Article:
The US agenda spelt out at APEC follows intense diplomatic activity by both Obama and Secretary of State Hillary Clinton to reassert US interests in the Asia-Pacific. Obama’s visits to India, Indonesia, South Korea and Japan, and Clinton’s trips to Vietnam, Cambodia, Malaysia, Papua New Guinea, New Zealand and Australia were aimed at shoring up or forging economic and military alliances against China’s growing influence. (See: “US diplomatic offensive tightens strategic encirclement of China”)

While Hu Jintao signed the final APEC communiqué—which declared mutual support for the concept of a region-wide free trade agreement—he pointedly did not signal any intention to take part in the TPP talks. Few commentators expect anything concrete to come from them. Over recent years, the US has failed to make any progress toward bilateral trade pacts with South Korea, Thailand and Malaysia. In a significant blow to Obama, his attempts to renew talks with South Korea collapsed during the G20 summit.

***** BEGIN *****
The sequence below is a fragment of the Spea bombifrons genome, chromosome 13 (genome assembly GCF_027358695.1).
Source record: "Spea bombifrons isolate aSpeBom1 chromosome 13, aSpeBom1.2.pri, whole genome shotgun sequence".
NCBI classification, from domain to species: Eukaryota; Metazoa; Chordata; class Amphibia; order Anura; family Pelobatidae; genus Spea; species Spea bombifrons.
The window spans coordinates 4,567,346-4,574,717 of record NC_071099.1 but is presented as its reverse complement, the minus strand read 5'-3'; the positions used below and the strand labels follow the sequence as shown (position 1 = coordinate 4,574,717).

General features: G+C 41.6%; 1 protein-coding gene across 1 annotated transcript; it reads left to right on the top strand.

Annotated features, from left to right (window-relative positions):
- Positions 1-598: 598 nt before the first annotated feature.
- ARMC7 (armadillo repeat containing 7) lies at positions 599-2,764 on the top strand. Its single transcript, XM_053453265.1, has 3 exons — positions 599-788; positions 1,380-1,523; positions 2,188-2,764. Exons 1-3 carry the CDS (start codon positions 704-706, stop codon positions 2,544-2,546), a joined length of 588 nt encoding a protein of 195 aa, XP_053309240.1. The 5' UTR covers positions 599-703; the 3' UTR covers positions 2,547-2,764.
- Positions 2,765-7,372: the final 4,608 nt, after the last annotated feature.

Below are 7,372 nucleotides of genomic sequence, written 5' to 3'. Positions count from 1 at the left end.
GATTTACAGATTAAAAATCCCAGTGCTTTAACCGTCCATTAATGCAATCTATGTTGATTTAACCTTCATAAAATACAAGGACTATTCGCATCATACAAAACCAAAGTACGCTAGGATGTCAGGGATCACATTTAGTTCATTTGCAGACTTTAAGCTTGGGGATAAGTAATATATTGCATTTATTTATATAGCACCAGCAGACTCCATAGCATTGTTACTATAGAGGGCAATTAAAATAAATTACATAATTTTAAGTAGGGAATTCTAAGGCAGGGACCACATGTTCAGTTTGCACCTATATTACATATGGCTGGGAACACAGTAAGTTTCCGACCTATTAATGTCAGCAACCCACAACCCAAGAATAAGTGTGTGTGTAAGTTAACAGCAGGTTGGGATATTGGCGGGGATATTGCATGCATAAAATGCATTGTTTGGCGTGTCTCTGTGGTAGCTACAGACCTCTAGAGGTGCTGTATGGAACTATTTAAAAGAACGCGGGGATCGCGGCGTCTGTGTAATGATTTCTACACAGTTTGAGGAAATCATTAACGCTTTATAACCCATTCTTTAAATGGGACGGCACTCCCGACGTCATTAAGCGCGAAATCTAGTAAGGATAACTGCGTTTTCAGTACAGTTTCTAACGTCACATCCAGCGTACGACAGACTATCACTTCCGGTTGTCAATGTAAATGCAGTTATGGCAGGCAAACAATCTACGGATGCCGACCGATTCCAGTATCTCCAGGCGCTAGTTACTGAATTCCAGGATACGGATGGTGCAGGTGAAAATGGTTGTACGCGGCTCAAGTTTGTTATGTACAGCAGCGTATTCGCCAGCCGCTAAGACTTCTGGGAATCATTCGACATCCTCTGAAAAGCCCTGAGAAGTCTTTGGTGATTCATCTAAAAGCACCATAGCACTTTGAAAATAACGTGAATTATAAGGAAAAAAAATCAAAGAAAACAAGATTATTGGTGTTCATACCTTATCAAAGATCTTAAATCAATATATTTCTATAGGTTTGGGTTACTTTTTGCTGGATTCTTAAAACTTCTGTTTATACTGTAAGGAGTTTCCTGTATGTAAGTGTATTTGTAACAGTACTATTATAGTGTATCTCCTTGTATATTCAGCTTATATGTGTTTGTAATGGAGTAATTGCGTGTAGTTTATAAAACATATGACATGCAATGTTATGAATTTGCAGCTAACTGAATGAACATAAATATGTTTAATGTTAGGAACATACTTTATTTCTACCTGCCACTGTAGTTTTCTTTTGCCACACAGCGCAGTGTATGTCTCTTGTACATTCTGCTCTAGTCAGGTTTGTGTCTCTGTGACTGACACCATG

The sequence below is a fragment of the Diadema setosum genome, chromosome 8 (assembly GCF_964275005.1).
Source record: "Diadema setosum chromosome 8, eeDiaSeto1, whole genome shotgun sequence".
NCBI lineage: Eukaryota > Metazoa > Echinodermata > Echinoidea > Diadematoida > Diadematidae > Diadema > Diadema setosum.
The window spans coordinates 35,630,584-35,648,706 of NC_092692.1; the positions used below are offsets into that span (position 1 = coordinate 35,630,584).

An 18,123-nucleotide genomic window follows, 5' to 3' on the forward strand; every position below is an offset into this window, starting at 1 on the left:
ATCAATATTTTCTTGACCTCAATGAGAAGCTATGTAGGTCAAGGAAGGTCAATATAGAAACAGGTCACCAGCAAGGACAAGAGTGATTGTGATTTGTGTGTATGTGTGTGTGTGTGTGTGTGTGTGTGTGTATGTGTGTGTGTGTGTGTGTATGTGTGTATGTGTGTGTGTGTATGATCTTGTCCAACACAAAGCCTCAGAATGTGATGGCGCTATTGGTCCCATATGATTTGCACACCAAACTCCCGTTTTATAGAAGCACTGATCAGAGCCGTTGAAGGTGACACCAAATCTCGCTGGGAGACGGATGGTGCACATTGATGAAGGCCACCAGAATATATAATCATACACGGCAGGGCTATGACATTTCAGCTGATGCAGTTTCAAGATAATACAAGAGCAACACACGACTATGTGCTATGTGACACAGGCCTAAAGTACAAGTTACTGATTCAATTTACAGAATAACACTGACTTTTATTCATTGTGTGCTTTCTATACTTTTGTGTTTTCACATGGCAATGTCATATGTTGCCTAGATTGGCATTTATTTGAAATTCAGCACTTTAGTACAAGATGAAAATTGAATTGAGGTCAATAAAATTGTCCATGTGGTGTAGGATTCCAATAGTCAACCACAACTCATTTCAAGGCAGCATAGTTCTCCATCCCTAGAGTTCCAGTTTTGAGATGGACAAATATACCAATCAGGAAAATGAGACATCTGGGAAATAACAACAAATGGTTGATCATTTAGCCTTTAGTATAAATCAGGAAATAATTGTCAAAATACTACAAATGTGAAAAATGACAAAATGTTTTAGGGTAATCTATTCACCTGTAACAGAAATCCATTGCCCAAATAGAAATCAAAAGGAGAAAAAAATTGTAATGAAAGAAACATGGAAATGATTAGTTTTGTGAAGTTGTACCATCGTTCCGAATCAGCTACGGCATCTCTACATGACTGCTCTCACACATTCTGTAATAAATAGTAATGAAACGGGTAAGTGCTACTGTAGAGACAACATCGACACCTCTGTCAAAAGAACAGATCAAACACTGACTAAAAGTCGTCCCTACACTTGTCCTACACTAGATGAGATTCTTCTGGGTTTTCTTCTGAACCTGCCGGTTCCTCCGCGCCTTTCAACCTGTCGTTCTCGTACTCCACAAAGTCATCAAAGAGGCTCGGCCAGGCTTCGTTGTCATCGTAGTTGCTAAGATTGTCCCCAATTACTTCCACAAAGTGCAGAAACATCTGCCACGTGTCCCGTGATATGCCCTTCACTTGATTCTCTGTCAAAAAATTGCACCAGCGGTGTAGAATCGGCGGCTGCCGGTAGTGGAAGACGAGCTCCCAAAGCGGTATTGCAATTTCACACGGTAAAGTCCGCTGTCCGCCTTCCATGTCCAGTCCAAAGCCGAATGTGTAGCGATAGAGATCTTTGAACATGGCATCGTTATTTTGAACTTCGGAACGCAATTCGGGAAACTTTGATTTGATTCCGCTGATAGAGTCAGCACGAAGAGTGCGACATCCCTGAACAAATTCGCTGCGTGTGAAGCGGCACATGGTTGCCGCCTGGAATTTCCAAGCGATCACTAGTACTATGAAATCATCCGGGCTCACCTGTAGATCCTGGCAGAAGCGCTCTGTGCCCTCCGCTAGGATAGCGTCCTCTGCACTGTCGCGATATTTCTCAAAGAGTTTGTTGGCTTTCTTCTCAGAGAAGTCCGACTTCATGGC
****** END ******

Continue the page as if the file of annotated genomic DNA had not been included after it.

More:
Moreover, the Obama administration is increasingly advocating protectionist measures against its more competitive rivals. In the process, the US is provoking widespread opposition. At the G20 summit, numbers of countries condemned the US policy of pushing down the value of the dollar though “quantitative easing”—or massive bond purchases by the US Treasury.

The depth of international tensions was revealed at the G20 summit when the US received only scant support for its demand that China revalue its currency. Germany and Japan instead joined with China to oppose a proposal by US Treasury Secretary Timothy Geithner that countries limit their current account surpluses or deficits to 4 percent of gross domestic product.